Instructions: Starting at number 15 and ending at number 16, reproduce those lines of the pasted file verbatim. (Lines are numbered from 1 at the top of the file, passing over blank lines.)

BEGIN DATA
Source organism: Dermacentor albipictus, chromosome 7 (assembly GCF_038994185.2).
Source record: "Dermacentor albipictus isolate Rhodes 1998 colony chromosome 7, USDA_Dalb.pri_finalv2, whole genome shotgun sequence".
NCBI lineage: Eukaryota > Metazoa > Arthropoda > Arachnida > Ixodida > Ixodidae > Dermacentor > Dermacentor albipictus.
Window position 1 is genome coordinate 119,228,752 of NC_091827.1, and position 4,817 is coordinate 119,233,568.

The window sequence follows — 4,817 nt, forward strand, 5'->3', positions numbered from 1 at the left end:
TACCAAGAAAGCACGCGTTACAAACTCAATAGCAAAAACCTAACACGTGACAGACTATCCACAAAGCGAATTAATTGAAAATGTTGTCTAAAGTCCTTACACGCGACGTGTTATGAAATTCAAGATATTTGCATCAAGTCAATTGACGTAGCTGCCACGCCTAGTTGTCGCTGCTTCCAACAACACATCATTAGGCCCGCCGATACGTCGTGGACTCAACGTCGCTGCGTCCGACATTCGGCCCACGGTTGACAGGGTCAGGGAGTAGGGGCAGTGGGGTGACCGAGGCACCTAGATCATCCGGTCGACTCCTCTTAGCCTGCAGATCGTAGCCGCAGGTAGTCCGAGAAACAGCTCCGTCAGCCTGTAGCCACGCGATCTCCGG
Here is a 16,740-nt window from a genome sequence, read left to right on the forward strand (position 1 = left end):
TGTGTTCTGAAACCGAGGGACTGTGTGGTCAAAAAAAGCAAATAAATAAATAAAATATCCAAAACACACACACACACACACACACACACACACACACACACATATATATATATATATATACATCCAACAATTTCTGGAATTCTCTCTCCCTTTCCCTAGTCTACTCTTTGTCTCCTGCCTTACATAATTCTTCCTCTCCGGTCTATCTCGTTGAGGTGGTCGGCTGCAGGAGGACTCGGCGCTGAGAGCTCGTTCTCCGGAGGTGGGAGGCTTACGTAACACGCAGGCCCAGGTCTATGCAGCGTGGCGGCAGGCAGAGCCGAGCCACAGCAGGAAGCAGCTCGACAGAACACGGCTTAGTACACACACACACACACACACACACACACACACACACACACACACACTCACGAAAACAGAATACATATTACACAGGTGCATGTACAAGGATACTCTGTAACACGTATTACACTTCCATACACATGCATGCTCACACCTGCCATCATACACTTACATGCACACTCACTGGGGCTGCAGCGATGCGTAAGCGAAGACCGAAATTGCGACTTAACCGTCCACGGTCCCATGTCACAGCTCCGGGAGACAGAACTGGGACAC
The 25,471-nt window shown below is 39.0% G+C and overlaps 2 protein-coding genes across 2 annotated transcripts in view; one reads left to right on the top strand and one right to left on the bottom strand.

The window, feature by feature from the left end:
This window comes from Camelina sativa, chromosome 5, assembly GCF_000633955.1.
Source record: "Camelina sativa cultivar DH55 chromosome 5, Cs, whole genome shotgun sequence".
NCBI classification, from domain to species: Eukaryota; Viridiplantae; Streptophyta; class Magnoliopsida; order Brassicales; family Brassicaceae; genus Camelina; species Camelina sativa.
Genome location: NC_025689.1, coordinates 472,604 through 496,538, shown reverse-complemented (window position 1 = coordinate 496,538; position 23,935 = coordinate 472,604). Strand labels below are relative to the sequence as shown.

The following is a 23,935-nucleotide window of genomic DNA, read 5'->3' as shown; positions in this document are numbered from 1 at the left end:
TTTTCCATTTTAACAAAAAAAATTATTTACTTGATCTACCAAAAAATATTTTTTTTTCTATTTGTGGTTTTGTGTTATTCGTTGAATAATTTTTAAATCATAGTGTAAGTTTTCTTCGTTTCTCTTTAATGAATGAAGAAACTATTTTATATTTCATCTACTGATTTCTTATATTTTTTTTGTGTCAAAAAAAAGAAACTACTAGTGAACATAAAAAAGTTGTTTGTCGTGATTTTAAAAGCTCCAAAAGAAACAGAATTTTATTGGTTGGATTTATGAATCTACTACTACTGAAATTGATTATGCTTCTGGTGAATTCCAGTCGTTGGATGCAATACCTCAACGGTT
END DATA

The following is a 23,935-nucleotide window of genomic DNA, read 5'->3' as shown; positions in this document are numbered from 1 at the left end:
TTTTCCATTTTAACAAAAAAAATTATTTACTTGATCTACCAAAAAATATTTTTTTTTCTATTTGTGGTTTTGTGTTATTCGTTGAATAATTTTTAAATCATAGTGTAAGTTTTCTTCGTTTCTCTTTAATGAATGAAGAAACTATTTTATATTTCATCTACTGATTTCTTATATTTTTTTTGTGTCAAAAAAAAGAAACTACTAGTGAACATAAAAAAGTTGTTTGTCGTGATTTTAAAAGCTCCAAAAGAAACAGAATTTTATTGGTTGGATTTATGAATCTACTACTACTGAAATTGATTATGCTTCTGGTGAATTCCAGTCGTTGGATGCAATACCTCAACGGTT